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  • Mitch Blatt

10 Tips to Fight Negative Thinking

Picture this: you’re sitting at home, minding your own business, when suddenly some negative thought pops into your head. You ignore it, but another thought pops up. Then another, and another. Pretty soon, the negativity seems inescapable. It’s not though. The Understanding’s got you covered.

We’re looking at the stories we tell ourselves, and the ways those stories can affect us. Whether those stories lean toward the negative or the positive, they heavily influence how we feel about ourselves.

Here are 10 tips to do some rewriting:

1 Think of the situation as a rollercoaster — the negative thoughts will go up and down in intensity, but eventually you’ll end up back in the good/not-nega- tive/healthy mindset you started with.

2 Maybe the roller coaster is one you can’t get off. Even so, it’s not a level track. Even if the lowest point isn’t ground-level, it’s still there. Instead of fear- ing the times of high anxiety, cherish the low ones.

3 Identify what triggers them — but don’t go out of your way to avoid triggers wholesale; instead, gradu- ally expose yourself to things that trigger you a little bit, then a little bit more, and so on (this is called “graded exposure therapy” in professional circles, and it’s best to do that with the help of a licensed professional so you don’t accidentally jump right into the deep end).

4 Take the negative thought, and recite the op- posite of it as a positive affirmation. You should do this in sets, several times a day—for example, five “reps” at breakfast, then at lunch, then at din- ner. Don’t be put off if it doesn’t work right away; I said “reps” because, like exercise, it takes time for results to show. Speaking of...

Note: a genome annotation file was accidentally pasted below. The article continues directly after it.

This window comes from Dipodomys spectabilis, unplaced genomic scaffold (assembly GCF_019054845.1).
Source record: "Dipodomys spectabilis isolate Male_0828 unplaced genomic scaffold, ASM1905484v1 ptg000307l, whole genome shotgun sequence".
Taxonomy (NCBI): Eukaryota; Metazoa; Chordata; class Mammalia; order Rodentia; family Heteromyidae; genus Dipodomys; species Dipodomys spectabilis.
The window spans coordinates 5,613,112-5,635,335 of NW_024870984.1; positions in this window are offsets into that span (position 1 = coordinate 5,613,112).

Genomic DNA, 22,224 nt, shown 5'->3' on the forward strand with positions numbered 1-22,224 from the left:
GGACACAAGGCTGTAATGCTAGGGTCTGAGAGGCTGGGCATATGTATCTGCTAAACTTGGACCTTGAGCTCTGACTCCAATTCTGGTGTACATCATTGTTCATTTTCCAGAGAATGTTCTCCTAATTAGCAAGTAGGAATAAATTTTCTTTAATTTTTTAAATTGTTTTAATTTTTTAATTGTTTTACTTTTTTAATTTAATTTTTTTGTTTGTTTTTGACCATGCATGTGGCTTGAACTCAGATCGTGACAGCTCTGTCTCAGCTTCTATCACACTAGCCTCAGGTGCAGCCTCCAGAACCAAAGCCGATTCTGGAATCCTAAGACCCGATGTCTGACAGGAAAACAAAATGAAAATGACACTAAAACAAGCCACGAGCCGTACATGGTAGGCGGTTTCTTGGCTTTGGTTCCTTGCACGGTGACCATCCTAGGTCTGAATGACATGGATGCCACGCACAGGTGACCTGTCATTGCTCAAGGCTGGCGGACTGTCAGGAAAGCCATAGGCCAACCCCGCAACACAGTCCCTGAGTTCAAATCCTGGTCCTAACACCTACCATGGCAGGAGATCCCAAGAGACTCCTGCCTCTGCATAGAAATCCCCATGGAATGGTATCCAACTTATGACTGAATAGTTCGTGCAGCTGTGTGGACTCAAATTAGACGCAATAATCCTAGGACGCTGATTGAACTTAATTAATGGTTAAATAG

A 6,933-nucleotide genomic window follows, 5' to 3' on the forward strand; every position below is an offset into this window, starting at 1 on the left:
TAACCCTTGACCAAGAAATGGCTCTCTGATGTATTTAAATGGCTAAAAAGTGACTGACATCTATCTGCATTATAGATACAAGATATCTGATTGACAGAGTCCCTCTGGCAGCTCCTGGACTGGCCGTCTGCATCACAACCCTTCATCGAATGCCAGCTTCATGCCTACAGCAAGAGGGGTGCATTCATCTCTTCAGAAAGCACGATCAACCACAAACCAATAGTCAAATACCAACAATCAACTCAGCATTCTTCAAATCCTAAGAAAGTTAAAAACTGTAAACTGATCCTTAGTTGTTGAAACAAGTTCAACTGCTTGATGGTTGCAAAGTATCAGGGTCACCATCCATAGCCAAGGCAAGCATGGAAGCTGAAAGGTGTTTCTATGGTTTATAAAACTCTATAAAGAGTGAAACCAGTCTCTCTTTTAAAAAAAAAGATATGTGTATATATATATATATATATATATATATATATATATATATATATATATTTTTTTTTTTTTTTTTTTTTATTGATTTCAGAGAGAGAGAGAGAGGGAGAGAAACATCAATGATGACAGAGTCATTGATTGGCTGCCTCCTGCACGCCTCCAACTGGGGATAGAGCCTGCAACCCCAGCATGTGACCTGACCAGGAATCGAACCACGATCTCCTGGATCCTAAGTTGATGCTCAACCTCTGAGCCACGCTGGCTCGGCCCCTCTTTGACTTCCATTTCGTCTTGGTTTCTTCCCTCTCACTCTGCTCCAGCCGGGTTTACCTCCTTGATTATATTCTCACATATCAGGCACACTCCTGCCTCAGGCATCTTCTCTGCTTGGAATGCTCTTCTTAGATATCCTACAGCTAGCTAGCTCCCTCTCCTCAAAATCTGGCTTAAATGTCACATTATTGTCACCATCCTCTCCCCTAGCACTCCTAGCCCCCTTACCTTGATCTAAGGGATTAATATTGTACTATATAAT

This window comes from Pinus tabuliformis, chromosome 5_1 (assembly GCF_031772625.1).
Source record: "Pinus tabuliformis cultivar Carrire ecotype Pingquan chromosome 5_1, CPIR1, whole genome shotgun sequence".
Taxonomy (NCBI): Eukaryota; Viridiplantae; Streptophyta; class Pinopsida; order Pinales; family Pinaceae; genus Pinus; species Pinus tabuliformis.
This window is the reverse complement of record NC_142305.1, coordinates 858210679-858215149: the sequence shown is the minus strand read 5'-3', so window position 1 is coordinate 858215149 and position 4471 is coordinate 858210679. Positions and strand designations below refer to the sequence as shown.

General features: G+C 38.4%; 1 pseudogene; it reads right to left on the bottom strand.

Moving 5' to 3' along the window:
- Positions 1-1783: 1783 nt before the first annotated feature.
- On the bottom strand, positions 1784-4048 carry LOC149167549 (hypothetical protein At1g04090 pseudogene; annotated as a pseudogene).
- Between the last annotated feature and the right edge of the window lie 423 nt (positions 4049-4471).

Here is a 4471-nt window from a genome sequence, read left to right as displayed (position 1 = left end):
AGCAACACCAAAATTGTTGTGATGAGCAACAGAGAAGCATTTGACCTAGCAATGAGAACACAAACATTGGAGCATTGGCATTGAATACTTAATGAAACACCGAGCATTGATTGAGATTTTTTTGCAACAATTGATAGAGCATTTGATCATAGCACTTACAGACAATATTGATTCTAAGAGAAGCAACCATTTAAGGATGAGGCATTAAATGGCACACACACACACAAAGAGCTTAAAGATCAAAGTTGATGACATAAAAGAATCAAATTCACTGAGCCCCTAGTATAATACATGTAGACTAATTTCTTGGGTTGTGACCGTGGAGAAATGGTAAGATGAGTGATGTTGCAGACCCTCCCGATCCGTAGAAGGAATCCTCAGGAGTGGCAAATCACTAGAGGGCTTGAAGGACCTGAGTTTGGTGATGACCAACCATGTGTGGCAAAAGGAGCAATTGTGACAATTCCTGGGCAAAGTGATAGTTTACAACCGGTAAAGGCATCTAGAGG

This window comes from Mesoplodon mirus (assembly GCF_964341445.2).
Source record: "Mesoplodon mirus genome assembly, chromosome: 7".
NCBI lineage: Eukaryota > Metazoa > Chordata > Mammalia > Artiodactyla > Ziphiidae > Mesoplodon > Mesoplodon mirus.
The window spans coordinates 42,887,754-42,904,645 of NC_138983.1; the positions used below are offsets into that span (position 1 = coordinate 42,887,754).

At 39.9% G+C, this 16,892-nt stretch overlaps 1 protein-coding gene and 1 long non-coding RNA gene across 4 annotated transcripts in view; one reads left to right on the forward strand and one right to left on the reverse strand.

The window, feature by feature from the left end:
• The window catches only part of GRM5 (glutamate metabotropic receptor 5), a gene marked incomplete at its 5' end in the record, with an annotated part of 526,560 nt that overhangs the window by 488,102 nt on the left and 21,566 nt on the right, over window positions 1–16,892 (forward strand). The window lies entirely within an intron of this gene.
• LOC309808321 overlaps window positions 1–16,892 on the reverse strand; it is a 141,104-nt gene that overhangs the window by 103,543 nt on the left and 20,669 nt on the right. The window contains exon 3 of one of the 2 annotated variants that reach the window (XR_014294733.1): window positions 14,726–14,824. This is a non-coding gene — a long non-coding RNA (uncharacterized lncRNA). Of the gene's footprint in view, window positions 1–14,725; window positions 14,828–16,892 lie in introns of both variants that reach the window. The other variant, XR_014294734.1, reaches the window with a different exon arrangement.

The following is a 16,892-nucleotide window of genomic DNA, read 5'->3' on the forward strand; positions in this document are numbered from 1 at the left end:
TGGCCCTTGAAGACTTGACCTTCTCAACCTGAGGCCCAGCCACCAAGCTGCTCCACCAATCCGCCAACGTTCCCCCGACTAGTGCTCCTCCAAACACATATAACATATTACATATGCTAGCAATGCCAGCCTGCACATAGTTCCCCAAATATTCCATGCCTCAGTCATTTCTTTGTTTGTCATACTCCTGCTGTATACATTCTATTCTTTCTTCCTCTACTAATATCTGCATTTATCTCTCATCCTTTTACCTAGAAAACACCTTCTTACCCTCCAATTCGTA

5 Exercise — no, seriously. Exercise doesn’t just keep your mind occupied, it releases neurotransmitters and hormones like endorphins, dopamine, serotonin, and endocannabinoids. The first one’s responsible for pain

relief and the “runner’s high,” 2 and 3 lift mood and play a role in pleasure & motivation, and 4 plays a role in post-workout euphoria. You’re not just helping your body when you work out, you’re helping your mind, too.

6 Tell yourself that although finding victory over your negative thoughts may take a while, it WILL come. If you’re reading this far, it’s probably because you think this information is applicable to you or someone you know; if you know yourself well enough, you’ll know that you won’t just sit and wait and hope for things to get better, you’ll take action. Sooner or later, that action will pay off.

7 Explain to yourself why the negative thought is false. For example, if the negative thought is “I am going through the current negative situation alone,” list off all the people who love you. I guarantee it’s longer than you think!

8 Try self-guided visualization — you could imagine yourself floating peacefully on a cloud as all the negativity floats away. Or why not take yourself on a calm gondola ride to a peaceful island, with chirping birds and sunny skies?

9 Reframe failure — if you think of it like searching for a needle in a haystack, every failure is just making the thing one piece of hay smaller. Every failure is an opportunity for growth. Take that bad experience and use it for good!

10 Consider cognitive-behavioral therapy — to return to the roller coaster metaphor, this is like giving yourself a toolset to make the car go in reverse whenever you notice it’s going uphill. There are plenty of resources online where you can learn techniques you can use, like deep breathing or focusing on the present moment.

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